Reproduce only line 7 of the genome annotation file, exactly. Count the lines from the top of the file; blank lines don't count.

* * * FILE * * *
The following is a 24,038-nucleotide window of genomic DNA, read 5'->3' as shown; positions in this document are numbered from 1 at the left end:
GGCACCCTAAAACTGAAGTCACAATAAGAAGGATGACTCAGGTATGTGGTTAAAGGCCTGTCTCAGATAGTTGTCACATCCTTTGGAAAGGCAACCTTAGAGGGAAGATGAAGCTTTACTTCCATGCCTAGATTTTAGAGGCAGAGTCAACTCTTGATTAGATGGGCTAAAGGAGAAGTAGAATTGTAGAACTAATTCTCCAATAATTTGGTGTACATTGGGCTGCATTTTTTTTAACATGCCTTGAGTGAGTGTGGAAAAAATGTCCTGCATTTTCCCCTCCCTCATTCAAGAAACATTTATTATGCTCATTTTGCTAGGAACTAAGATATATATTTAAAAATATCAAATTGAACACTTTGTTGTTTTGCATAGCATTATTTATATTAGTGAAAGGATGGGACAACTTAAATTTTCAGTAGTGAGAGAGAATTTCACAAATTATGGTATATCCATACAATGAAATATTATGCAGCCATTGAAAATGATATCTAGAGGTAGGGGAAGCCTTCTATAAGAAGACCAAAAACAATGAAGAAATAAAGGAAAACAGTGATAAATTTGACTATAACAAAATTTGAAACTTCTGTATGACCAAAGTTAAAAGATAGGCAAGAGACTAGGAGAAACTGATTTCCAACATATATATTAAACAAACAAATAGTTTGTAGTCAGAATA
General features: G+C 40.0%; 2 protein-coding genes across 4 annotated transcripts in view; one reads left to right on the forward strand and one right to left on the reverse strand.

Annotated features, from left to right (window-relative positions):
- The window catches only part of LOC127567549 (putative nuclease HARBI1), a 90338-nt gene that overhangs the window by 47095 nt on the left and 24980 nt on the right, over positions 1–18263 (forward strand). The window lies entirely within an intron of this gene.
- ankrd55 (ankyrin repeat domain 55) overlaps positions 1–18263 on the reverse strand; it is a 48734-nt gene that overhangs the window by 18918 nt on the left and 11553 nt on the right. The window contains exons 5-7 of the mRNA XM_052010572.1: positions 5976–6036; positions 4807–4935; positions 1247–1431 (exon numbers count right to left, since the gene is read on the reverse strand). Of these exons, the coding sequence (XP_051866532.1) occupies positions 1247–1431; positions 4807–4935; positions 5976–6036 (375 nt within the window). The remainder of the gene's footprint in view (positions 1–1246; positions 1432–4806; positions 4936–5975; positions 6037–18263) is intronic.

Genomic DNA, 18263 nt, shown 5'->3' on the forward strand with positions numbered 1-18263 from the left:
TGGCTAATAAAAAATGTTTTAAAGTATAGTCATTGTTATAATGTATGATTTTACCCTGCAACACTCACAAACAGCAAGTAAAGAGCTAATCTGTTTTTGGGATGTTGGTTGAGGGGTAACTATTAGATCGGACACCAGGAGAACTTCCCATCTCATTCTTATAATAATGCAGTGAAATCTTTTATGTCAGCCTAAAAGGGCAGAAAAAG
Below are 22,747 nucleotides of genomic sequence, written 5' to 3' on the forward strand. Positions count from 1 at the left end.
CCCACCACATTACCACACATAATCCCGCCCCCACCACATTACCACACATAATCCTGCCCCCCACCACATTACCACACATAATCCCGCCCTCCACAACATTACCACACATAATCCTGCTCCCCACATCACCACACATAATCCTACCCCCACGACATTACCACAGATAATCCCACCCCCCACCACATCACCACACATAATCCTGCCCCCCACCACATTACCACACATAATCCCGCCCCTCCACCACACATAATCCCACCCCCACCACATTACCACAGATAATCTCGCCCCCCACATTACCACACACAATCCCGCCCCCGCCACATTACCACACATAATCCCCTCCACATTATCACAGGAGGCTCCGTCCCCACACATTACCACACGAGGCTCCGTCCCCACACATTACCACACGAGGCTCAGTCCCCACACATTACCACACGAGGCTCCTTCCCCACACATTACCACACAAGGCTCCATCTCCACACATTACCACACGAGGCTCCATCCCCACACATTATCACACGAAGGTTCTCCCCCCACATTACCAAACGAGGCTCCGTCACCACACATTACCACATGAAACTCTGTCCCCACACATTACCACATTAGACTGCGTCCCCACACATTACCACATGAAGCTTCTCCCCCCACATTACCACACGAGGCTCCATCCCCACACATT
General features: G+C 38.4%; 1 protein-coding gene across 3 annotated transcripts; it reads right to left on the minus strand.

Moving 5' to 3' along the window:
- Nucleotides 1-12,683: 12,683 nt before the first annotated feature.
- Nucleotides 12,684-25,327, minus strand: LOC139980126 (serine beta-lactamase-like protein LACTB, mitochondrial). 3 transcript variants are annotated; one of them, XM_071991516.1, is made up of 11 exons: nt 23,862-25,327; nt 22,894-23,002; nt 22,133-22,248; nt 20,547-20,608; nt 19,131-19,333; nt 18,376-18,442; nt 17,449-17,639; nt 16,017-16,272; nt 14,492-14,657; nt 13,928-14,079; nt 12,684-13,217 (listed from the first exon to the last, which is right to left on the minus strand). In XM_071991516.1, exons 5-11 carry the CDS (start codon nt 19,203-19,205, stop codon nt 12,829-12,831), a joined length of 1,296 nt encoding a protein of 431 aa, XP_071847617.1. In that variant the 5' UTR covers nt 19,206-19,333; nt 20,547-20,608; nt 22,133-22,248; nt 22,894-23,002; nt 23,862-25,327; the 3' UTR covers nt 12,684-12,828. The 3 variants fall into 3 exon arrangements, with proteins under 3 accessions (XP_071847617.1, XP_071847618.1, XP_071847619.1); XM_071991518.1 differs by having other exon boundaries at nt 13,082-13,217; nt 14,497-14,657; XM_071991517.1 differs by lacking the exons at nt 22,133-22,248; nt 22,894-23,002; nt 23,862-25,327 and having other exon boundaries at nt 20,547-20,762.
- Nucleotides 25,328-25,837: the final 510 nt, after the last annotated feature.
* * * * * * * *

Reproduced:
Genomic DNA, 18263 nt, shown 5'->3' on the forward strand with positions numbered 1-18263 from the left: